Mrs Ngai stops me in the middle of the compound. The red earth, beaten flat by many feet. I am surrounded on all sides by the dilapidated barrack-buildings of the village school.
She has a question. Which class am I visiting next? Do I need toilet paper? It doesn't matter. the answer will not suffice, our conversation will roam around the world and I will have to shade my eyes.
It's mid-August, the middle of winter, cool for Mrs Ngai. I pull the rose-pink silk scarf over my head, and turn away from the bright midday sun. I am burning, and must soon head for the cool of the mud bricked refuge that is the staff room.
My day's work lies on a desk beside the door. The notes for a seminar on teaching English as a second language, a copy of, 'The Musicians of Bremen' to dramatise for the primary class, and the makings of a science experiment for the learners hoping to matriculate.
I transfer the staff meeting notes to flip chart paper ... Seven bullet points in impeccable primary school,teacher's handwriting, learned when there were blackboards. My colleagues exchange opinions on the day-to- day minutiae of school life: same everywhere - the shortcomings of the District Office, the achievements of the brightest pupils, the failures of the rest. I haven't a clue what's actually being said of course : It's all in Xhosa. I am aware of the unfamiliar cadences, the soft clicks; the sounds are rhythmic, comforting, and without an obligation to join in, I am far more productive here, than at home!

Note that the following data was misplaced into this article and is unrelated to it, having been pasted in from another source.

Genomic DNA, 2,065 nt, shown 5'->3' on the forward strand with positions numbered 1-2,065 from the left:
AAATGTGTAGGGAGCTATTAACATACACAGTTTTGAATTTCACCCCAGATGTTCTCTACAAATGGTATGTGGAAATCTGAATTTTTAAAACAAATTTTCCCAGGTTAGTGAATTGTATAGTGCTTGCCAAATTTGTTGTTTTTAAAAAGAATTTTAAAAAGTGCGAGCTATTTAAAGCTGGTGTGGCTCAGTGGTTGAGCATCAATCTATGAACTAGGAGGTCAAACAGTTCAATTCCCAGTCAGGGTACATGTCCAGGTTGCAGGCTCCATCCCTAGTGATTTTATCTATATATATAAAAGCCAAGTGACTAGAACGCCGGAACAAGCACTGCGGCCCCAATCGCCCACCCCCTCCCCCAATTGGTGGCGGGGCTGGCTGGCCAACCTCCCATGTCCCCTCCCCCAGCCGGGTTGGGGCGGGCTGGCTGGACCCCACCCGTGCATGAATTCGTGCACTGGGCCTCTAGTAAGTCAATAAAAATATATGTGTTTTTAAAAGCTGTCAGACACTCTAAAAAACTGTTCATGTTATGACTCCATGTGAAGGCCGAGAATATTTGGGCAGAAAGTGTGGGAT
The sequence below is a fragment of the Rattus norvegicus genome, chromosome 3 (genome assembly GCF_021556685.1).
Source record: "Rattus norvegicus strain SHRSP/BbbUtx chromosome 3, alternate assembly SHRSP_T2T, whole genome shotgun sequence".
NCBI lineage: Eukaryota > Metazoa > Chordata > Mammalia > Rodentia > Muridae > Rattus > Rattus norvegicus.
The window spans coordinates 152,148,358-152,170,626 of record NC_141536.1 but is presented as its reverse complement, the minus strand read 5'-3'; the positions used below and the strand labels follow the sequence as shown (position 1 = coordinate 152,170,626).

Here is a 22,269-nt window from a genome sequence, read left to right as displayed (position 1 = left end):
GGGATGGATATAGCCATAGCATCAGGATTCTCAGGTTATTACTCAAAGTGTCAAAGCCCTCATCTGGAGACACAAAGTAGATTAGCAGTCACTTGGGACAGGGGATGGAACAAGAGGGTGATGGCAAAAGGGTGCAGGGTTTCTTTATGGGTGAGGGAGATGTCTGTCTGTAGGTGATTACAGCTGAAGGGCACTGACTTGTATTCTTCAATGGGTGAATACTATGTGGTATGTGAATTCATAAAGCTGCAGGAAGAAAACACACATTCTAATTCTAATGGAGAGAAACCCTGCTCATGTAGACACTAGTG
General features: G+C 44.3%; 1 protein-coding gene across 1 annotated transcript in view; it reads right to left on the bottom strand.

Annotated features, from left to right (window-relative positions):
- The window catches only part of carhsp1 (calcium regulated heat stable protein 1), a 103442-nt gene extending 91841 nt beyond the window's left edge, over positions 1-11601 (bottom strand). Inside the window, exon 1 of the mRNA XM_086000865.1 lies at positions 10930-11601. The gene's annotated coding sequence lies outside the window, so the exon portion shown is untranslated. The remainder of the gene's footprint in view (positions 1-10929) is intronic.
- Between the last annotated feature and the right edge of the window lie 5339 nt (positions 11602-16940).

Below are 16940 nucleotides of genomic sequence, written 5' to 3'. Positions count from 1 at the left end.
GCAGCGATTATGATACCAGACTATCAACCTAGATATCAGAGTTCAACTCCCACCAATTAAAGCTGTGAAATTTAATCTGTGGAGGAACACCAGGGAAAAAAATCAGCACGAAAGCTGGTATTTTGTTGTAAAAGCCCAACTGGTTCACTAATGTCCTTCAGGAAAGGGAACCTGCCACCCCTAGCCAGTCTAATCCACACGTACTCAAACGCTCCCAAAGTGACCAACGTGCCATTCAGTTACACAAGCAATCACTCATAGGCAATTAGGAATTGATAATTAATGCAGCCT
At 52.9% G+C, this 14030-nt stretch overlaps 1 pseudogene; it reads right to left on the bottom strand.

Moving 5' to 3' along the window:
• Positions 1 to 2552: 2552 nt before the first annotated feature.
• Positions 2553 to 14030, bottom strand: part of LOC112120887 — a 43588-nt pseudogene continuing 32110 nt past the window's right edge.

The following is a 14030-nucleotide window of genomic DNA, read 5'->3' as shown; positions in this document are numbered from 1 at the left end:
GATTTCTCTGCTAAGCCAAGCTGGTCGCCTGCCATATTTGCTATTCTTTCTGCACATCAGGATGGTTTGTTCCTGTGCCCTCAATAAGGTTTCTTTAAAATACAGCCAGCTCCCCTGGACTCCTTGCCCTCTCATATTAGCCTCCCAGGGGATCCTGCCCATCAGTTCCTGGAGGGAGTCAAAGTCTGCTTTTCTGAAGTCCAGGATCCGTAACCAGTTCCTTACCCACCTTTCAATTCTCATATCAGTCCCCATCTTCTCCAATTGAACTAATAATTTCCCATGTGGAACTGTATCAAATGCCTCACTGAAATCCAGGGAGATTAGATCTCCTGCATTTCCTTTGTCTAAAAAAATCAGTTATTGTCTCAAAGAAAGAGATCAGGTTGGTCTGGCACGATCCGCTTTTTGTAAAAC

'Mary! You work too hard,' someone laughs, Mrs Soxiewa hands me a cup of tea. Five weeks here, so much to do...
I guess some things did get done. At the end, the school threw a party for me. Mr Mjodo prepares the scripture and homily for the great day with special care. Psalm 91: The sun shall not harm you by day... ' everyone laughs.
Mr Mximwa, the school principal has the final word... ' Mrs Mary,' he looks at me and grins, 'Is a MAN! '